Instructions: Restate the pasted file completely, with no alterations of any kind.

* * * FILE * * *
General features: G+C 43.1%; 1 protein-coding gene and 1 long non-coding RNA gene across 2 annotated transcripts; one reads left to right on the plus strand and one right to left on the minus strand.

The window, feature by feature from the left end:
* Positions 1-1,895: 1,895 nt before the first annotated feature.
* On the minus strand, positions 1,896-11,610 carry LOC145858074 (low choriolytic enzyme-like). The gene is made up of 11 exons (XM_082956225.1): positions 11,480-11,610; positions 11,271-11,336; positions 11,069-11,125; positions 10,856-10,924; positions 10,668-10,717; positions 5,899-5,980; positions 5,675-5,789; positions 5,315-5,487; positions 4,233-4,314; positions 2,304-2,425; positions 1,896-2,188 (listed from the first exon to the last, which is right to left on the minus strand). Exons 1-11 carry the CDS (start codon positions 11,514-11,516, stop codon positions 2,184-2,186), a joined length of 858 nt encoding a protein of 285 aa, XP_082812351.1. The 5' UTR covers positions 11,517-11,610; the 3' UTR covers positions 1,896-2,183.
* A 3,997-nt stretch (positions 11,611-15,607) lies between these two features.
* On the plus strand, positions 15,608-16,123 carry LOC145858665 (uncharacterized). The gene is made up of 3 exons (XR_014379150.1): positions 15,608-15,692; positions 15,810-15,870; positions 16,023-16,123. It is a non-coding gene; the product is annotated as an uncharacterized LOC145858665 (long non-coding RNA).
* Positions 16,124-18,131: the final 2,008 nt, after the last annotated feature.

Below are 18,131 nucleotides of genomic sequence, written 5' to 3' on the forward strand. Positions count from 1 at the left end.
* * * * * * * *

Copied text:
General features: G+C 43.1%; 1 protein-coding gene and 1 long non-coding RNA gene across 2 annotated transcripts; one reads left to right on the plus strand and one right to left on the minus strand.

The window, feature by feature from the left end:
* Positions 1-1,895: 1,895 nt before the first annotated feature.
* On the minus strand, positions 1,896-11,610 carry LOC145858074 (low choriolytic enzyme-like). The gene is made up of 11 exons (XM_082956225.1): positions 11,480-11,610; positions 11,271-11,336; positions 11,069-11,125; positions 10,856-10,924; positions 10,668-10,717; positions 5,899-5,980; positions 5,675-5,789; positions 5,315-5,487; positions 4,233-4,314; positions 2,304-2,425; positions 1,896-2,188 (listed from the first exon to the last, which is right to left on the minus strand). Exons 1-11 carry the CDS (start codon positions 11,514-11,516, stop codon positions 2,184-2,186), a joined length of 858 nt encoding a protein of 285 aa, XP_082812351.1. The 5' UTR covers positions 11,517-11,610; the 3' UTR covers positions 1,896-2,183.
* A 3,997-nt stretch (positions 11,611-15,607) lies between these two features.
* On the plus strand, positions 15,608-16,123 carry LOC145858665 (uncharacterized). The gene is made up of 3 exons (XR_014379150.1): positions 15,608-15,692; positions 15,810-15,870; positions 16,023-16,123. It is a non-coding gene; the product is annotated as an uncharacterized LOC145858665 (long non-coding RNA).
* Positions 16,124-18,131: the final 2,008 nt, after the last annotated feature.

Below are 18,131 nucleotides of genomic sequence, written 5' to 3' on the forward strand. Positions count from 1 at the left end.